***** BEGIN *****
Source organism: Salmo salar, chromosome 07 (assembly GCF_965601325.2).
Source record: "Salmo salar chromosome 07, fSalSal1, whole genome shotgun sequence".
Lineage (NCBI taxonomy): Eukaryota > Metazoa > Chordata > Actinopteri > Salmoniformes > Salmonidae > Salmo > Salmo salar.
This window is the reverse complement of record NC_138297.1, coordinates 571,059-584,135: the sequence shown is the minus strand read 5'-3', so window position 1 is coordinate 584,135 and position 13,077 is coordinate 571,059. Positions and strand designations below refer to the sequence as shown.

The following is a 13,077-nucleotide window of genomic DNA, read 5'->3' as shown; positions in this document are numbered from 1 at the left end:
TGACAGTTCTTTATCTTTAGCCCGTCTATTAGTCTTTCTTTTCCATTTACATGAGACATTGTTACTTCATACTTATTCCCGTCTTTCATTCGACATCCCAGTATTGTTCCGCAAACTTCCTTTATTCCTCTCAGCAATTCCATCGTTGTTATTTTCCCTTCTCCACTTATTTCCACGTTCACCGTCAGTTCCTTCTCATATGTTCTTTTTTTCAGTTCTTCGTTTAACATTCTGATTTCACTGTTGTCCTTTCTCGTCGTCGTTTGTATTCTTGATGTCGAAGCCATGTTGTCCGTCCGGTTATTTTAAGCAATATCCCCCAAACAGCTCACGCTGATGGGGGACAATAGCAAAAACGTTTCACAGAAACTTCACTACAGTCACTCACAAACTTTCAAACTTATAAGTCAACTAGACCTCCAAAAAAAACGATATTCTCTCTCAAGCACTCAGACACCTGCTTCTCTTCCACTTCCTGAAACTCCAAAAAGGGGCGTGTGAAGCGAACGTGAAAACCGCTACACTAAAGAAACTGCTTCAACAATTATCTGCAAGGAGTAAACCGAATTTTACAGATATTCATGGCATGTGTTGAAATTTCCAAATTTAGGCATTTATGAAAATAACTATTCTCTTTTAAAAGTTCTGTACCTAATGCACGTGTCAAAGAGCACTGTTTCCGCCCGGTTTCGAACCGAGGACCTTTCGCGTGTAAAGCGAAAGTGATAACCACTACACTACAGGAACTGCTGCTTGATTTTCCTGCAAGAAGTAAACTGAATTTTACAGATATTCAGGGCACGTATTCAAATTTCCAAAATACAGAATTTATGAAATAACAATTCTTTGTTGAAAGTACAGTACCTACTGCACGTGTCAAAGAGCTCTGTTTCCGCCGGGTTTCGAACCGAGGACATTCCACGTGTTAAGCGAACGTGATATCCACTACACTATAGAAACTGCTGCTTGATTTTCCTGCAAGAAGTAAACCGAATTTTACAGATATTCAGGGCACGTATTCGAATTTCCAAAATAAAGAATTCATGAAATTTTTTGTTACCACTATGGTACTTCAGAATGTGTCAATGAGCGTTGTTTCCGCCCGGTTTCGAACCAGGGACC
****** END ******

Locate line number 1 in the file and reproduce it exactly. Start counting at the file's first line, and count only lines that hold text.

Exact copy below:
Source organism: Salmo salar, chromosome 07 (assembly GCF_965601325.2).